Reckitt & Colman is trying to cut costs, faced by declining market share across its range of household brands, by ditching dozens of UK and international advertising agencies and centralising its 75m worldwide account into McCann-Erickson.
The multinational household products company is concentrating on its key brands and developing new markets.
It is expected to announce today (Wednesday) initial plans to put five of its 14 global product categories into McCann-Erickson’s hands – lavatory care, air fresheners, hard surface cleaners, mainstream pharm- aceuticals and insecticides.
Saatchi & Saatchi in the UK is one of the biggest losers. It was awarded a 10m European account from Reckitt last May and handled such brands as Harpic, Airwick, Haze, Wizard Airfresh and Mr Sheen.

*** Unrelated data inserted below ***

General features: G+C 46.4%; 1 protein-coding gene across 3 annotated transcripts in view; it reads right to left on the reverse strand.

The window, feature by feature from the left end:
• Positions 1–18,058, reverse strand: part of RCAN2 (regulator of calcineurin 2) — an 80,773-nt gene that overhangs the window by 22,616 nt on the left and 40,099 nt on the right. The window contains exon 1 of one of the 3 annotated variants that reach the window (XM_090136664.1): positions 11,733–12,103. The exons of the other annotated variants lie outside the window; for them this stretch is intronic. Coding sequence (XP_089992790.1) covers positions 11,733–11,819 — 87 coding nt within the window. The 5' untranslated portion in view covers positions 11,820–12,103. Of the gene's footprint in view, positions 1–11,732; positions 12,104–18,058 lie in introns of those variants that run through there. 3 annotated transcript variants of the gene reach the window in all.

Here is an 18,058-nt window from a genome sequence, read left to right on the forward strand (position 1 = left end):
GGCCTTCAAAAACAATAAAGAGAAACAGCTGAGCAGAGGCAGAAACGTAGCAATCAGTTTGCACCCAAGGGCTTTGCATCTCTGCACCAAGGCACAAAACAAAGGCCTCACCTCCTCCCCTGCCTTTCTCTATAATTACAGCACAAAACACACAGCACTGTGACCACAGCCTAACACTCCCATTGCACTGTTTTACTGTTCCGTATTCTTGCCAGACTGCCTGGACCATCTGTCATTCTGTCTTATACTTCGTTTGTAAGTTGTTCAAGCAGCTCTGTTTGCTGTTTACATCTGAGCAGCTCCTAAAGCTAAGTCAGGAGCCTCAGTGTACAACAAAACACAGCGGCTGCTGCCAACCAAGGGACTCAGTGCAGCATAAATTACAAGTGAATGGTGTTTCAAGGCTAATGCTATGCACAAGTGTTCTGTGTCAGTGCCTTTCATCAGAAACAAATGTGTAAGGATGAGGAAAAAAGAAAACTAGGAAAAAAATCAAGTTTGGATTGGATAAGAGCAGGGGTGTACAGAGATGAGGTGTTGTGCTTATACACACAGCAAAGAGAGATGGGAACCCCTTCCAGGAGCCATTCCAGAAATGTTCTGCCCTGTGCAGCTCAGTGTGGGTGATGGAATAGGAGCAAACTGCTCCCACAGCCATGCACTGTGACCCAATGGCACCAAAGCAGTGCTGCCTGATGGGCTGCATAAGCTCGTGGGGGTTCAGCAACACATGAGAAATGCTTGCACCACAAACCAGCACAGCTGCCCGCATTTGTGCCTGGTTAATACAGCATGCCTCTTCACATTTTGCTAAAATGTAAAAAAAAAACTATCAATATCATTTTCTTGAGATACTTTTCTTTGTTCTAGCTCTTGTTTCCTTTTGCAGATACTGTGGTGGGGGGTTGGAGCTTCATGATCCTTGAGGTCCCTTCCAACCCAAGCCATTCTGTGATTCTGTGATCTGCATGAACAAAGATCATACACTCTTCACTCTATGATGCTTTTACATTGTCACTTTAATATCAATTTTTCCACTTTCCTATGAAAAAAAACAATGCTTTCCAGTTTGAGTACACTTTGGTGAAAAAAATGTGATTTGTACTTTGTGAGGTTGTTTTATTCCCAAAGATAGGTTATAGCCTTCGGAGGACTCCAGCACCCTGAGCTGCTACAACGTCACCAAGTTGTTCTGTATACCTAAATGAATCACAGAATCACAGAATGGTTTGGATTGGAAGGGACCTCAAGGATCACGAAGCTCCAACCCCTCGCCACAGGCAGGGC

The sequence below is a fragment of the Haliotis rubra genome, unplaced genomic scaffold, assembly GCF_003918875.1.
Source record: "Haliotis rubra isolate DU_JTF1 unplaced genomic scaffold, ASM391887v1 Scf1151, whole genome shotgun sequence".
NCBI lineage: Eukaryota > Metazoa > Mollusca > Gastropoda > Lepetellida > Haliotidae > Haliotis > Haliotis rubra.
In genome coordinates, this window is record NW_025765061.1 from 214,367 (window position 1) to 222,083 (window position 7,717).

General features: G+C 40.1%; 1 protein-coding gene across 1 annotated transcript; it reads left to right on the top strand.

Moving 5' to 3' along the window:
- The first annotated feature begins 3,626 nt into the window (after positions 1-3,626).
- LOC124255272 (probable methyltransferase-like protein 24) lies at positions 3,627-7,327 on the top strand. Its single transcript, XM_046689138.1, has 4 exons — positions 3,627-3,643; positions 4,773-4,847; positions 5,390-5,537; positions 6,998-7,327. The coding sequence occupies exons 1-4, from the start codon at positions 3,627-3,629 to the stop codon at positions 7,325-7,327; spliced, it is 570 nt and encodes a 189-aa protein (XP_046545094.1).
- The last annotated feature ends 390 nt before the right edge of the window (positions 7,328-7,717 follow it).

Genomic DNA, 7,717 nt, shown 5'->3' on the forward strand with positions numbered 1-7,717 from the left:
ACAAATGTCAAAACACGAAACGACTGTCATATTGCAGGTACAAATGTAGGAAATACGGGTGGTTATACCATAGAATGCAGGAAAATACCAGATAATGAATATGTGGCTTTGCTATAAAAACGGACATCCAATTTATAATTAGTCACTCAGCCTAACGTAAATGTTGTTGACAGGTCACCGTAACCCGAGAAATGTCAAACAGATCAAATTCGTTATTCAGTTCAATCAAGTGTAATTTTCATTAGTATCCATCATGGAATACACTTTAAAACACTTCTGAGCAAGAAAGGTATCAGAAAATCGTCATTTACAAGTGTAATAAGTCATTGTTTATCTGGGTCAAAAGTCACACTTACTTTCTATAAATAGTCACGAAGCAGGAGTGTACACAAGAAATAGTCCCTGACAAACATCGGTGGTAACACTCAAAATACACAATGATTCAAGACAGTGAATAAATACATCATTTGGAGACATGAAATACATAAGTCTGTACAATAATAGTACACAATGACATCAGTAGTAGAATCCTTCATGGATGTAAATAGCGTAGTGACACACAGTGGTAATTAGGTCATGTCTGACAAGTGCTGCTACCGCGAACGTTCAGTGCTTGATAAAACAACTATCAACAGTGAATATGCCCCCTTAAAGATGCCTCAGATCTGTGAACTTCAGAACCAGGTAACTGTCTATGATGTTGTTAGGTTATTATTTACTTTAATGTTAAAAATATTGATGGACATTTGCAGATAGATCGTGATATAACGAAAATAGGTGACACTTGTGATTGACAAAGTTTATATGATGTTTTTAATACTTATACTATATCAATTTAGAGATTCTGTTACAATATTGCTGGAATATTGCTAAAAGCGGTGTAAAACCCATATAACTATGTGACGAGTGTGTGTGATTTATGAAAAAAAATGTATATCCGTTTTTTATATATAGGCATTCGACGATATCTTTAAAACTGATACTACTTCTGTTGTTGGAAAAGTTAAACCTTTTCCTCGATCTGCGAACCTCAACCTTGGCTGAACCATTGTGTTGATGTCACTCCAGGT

As part of an ongoing restructure Reckitt will focus on three core areas: pharmaceuticals, household and toiletries, which led to the September 1994 purchase of US company L&F Household from East Kodak for more than 650m. In May last year, it sold its food and drinks unit to Unilever for 250m.
However, the company’s share prices last year dropped and profits were below what had been forecasted, sparking speculation that the 75m centralisation is an attempt to save money.
Reckitt brands lost market share. In the household cleaner market Reckitt’s overall share has dropped from nine per cent in 1992 to 7.3 per cent by volume in 1994, according to Nielsen. Air freshener Airwick has also lost a significant share falling from 23 per cent to ten per cent over the past three years according to Datamonitor figures.
Other agencies being axed in-clude: BST BDDP, TBWA, Co wan Kemsley Taylor, and media shop TMD Carat International.
It is understood the household product Jeyes is the only account which McCann will have to resign.
The Reckitt pharmaceutical business will be run by McCann in Manchester, to avoid conflict with Crookes Healthcare and Nurofen.
Saatchi’s last work will be the 2m launch of Harpic Two-in-One bleach.